by Emile Nakhleh
The massive demonstrations in Egypt and the growing calls for Morsi to step down indicate his democratic “sputtering start” has ground to a halt. It is equally disconcerting that many within the opposition—secularists, liberals, Christians, women, and even Salafis—who fought against the Mubarak military regime are now welcoming the possibility of a military intervention in Egyptian politics.
As President Barak Obama said recently, elections do not make a democracy. Military usurpation of this process, however, will not be good for Egypt. Such an act in the name of national security would take Egypt backward and would make a mockery of the principles of freedom, justice, and inclusion for which millions demonstrated thirty months ago.
President Morsi is the rightfully elected leader of Egypt and should not be thrown out of office lightly or under the threat of a military takeover. Yet, he has not governed well. Incompetence, insensitivity toward minorities and other groups that do not share the Muslim Brotherhood ideology, reticence to consult with his cabinet, and an inability to revive the economy have marred his rule.
In all fairness, he inherited a dictatorial, military top-heavy, corrupt regime, as well as an economy in steep decline. Furthermore, several groups have opposed his election and refused to be governed by a Muslim Brotherhood man. And they have worked feverishly to defeat him.
Ironically, this is not dissimilar to how some U.S. politicians have felt about President Barak Obama’s election. Those who were bent on defeating President Obama have used the courts, state legislatures, the Republican-controlled House of Representatives, the threat of a filibuster in the Senate, and the ballot box to advance their agenda.
Egyptian oppositionists, by contrast, have gone to the streets despite their seeming initial acceptance of the results of last year’s election.
Elements from the old regime, members of the top brass in the military, radical Salafis, and some influential middle-class, self-described liberals and secularists seem to have one goal in common: to undo the Morsi presidency. They have refused to cooperate with him, hoping that a failed government would lead to the dismantling of the Muslim Brotherhood’s grip on post-Mubarak Egyptian politics.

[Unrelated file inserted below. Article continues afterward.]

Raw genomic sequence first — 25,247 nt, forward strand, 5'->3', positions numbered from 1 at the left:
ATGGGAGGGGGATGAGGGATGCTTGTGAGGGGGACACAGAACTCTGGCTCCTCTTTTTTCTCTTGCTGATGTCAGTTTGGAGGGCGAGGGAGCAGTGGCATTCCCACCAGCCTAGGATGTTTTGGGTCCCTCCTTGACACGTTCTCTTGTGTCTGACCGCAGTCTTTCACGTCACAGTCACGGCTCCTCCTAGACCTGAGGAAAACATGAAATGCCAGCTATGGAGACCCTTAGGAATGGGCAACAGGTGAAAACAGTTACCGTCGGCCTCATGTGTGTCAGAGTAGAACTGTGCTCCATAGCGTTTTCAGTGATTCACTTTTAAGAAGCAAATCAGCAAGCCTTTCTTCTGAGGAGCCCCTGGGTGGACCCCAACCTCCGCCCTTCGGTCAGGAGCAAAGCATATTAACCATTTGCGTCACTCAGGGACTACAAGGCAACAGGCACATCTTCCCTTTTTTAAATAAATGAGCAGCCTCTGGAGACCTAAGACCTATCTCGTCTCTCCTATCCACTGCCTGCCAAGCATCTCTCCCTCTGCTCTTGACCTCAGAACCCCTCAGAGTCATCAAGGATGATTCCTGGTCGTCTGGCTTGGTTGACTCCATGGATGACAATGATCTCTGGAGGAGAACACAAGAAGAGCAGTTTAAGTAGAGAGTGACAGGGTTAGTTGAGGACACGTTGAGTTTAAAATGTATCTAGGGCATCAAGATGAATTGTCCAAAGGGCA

They have also accused Washington of siding with the Muslim Brotherhood and coddling Morsi. The fact is, since the “Arab Spring” the Obama administration has been willing to work with incumbent Islamic political parties as long as they are tolerant, inclusive, pragmatic, and committed to compromise and peaceful resolution of disputes.
So far, the Obama administration has taken a correct course of action in calling on the Egyptian military not to scuttle the democratic process and urging Morsi to address his people’s demands tangibly, concretely, and immediately.
When he came to office, Morsi promised to be president of all of Egypt. Unfortunately, he failed to deliver. As a majority in the parliament, the Egyptian Muslim Brotherhood, unlike their counterpart in Tunisia, has shown no inclination to form alliances with other parties and groups.
While he halted the downward spiral of the economy and successfully sought international loans, the daily life of the average Egyptian has worsened. In the past year, Egyptians have suffered from a lack of personal security and high unemployment.
Egyptian women under the new regime have been subjected to widespread personal attacks, sexual abuse, and humiliation. Morsi and his government have failed to combat the pervasive terror against women meaningfully and convincingly.
Lawlessness and joblessness are rampant. Thuggery and fear have replaced civility and hope.
Under Mubarak, state security agencies, the police, and the military were always ready to terrorize the opposition into submission. People were afraid, and the regime governed by fear.
People are no longer afraid and are willing to head to the streets to express their grievances.
In an IPS op-ed three months ago, I argued that in order to put Egypt on the right track, President Morsi should take several important steps immediately, including replacing the current constitution with one that is committed to tolerance, diversity, and social and political inclusion. But he failed to do so, and the situation deteriorated.
To save Egypt from total collapse and to prevent a possible civil war, Morsi should take a series of immediate actions. First, address the nation forcefully, clearly, and convincingly about the steps he intends to take.
Second, dissolve the government and appoint a new interim one that would represent all segments of the Egyptian people—gender, ideology, and religious affiliation.
Third, call for a national parliamentary election to be held within three months. That election should be much more simplified than the previous one. Parties would be allowed to offer slates of candidates for people to vote on. All political parties could compete in these elections; the party that garners a majority or a large plurality would be charged with forming a national coalition government.
Fourth, hold a presidential election no later than six months after the convening of the new parliament. Fifth, organize and lead a national conference of leaders representing the different segments of Egyptian society for the purpose of developing a comprehensive economic recovery, directed primarily at youth unemployment.
It might be too late for the opposition to be mollified by these actions or for the military to resist the temptation to take over the country. But the alternative of continued violence, instability, lawlessness, and joblessness will be catastrophic for the country. The U.S. and its European allies, together with international financial institutions, should work diligently to prevent Egypt’s descent into chaos.
Photo Credit: Cam McGrath/IPS
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